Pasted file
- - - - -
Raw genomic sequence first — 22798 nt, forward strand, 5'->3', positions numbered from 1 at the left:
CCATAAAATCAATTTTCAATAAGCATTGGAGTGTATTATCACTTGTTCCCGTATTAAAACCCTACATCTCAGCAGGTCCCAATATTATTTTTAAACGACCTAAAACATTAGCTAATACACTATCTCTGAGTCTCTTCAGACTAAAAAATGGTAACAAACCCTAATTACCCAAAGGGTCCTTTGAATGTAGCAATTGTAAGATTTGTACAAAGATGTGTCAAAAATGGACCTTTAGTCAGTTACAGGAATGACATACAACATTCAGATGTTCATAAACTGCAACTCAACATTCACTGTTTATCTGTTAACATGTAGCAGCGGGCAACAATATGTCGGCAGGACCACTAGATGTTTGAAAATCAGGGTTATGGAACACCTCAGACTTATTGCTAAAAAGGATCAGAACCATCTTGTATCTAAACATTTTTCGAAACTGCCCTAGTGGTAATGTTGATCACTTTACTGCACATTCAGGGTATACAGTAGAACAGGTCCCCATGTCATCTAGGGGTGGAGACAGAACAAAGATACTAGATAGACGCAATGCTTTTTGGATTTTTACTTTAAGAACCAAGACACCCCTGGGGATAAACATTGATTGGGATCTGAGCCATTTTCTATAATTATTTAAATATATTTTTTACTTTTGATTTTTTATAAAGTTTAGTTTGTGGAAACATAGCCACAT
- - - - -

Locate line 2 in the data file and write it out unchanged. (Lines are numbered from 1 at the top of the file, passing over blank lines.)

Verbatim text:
CCATAAAATCAATTTTCAATAAGCATTGGAGTGTATTATCACTTGTTCCCGTATTAAAACCCTACATCTCAGCAGGTCCCAATATTATTTTTAAACGACCTAAAACATTAGCTAATACACTATCTCTGAGTCTCTTCAGACTAAAAAATGGTAACAAACCCTAATTACCCAAAGGGTCCTTTGAATGTAGCAATTGTAAGATTTGTACAAAGATGTGTCAAAAATGGACCTTTAGTCAGTTACAGGAATGACATACAACATTCAGATGTTCATAAACTGCAACTCAACATTCACTGTTTATCTGTTAACATGTAGCAGCGGGCAACAATATGTCGGCAGGACCACTAGATGTTTGAAAATCAGGGTTATGGAACACCTCAGACTTATTGCTAAAAAGGATCAGAACCATCTTGTATCTAAACATTTTTCGAAACTGCCCTAGTGGTAATGTTGATCACTTTACTGCACATTCAGGGTATACAGTAGAACAGGTCCCCATGTCATCTAGGGGTGGAGACAGAACAAAGATACTAGATAGACGCAATGCTTTTTGGATTTTTACTTTAAGAACCAAGACACCCCTGGGGATAAACATTGATTGGGATCTGAGCCATTTTCTATAATTATTTAAATATATTTTTTACTTTTGATTTTTTATAAAGTTTAGTTTGTGGAAACATAGCCACAT